I'd want to know how God wants me to vote
One day, we'll stand before [God] and He'll say, 'What did you do with that vote I gave you?' And we'll have to answer.... If we stand before God and He says, 'Why did you vote for a leader who's attempting to redefine my institution of marriage and who wills the unborn children that I knew before they were in the womb?' If He asks us that and our answer is 'Because that leader was good on jobs and the economy,' He's not going to accept that.
Benen replies: "Yes, David Barton feels comfortable claiming to know what his God finds acceptable and unacceptable, and then relaying that information along to the rest of us."
I don't see what's so objectionable about Barton's approach. Certainly as a liberal non-believer I disagree with the idea that God is going to punish anyone for voting wrong, and I disagree with the idea that voting for pro-life candidates is the best way to use one's vote. But we can bracket those issues, because Benen's concern is with the idea that we could claim to know how God wants us to vote. To him, saying that God wants you to vote in a certain way is inexcusably arrogant.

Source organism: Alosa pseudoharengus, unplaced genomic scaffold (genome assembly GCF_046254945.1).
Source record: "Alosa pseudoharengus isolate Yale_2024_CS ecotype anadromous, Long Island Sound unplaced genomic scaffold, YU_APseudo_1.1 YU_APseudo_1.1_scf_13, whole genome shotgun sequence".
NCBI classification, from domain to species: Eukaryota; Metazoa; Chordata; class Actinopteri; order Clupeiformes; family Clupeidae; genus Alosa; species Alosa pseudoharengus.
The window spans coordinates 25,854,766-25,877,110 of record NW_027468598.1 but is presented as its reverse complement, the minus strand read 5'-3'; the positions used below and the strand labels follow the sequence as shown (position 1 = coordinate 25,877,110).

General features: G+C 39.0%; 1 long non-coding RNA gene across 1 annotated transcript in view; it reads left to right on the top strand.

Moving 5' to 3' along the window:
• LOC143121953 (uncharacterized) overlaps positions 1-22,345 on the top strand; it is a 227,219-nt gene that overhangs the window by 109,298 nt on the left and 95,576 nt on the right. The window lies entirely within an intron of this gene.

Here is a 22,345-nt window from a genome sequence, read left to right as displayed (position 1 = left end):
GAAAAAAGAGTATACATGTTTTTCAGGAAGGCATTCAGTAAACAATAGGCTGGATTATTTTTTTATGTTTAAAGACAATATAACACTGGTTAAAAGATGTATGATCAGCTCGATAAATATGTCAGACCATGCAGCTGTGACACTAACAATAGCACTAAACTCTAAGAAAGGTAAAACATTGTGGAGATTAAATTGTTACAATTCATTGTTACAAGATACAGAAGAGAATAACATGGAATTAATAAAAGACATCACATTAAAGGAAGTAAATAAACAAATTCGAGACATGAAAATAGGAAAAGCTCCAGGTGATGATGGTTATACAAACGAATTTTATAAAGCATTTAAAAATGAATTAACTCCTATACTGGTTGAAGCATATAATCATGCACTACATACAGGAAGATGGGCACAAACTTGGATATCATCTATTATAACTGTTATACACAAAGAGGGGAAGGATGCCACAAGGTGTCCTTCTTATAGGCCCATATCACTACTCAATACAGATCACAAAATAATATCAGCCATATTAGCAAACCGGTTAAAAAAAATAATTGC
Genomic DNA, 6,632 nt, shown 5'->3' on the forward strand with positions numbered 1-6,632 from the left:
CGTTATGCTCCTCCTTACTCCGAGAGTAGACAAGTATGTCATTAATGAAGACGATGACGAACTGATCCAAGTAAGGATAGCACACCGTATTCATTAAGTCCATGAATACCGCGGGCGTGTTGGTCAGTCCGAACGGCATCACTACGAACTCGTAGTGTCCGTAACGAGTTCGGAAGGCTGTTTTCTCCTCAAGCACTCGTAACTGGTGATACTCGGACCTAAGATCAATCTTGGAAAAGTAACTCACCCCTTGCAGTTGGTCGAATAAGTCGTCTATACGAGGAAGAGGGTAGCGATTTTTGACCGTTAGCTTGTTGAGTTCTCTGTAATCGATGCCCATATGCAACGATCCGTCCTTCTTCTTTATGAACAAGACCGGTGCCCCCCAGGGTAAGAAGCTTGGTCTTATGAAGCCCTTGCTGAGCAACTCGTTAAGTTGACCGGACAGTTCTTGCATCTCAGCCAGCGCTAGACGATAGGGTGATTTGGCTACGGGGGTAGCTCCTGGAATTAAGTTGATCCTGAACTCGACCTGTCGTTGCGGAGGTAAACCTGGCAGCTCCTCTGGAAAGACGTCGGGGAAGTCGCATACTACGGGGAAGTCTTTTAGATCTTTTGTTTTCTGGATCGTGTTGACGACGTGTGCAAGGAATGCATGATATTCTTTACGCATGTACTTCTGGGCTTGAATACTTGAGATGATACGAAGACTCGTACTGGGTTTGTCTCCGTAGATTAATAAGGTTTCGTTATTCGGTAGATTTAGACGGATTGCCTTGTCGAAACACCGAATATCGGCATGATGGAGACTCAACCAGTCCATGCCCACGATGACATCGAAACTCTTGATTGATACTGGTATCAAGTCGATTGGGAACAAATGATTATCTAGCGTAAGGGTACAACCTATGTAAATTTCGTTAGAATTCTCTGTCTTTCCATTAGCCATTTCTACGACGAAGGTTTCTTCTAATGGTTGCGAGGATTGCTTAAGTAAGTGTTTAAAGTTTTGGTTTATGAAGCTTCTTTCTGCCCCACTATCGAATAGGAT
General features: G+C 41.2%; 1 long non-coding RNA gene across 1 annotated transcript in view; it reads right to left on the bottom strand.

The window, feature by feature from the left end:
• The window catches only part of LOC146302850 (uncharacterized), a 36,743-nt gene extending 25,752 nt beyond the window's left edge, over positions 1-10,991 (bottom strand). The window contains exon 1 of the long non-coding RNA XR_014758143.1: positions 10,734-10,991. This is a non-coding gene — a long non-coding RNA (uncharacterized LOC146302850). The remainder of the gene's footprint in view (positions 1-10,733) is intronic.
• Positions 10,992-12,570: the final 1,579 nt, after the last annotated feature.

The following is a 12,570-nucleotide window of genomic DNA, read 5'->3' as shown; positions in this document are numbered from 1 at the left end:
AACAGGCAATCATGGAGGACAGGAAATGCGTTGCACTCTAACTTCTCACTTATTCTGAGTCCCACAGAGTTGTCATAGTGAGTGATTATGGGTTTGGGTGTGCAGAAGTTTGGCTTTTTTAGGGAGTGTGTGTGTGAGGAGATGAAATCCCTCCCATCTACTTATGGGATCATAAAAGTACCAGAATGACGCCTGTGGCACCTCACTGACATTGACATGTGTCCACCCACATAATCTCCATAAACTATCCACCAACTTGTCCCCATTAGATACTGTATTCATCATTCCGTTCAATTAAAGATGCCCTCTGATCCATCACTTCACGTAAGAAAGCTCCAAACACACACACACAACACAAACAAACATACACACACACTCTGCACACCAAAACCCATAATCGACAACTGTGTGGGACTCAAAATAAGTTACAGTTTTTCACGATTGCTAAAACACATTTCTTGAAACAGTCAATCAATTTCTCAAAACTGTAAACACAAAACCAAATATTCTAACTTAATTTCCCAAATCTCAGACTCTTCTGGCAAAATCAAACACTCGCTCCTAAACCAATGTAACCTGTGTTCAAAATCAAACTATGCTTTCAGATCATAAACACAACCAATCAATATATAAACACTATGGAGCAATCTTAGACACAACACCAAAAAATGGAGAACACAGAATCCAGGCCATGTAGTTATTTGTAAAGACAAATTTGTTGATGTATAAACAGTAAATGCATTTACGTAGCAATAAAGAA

But what kind of a religion would it be that couldn't tell you how God wants us to behave, including in the voting booth? "God wants you to obey his commandments, but it beats me what those commandments might be." It's certainly wise to hedge our claims about God's will in caveats about the fallibility of human interpretation and application -- but if we can't make any claims whatsoever about what God wants us to do, then we have a thoroughly useless theology. I'm happy to see conservative and liberal religious figures making competing claims about what substantive policies, and what voting strategies, best advance their (God-derived) values. I want to hear other people's thoughts on how best to use my vote, in order to help me decide what to do with it -- and if I believed in God, that would include their thoughts on what God would approve of.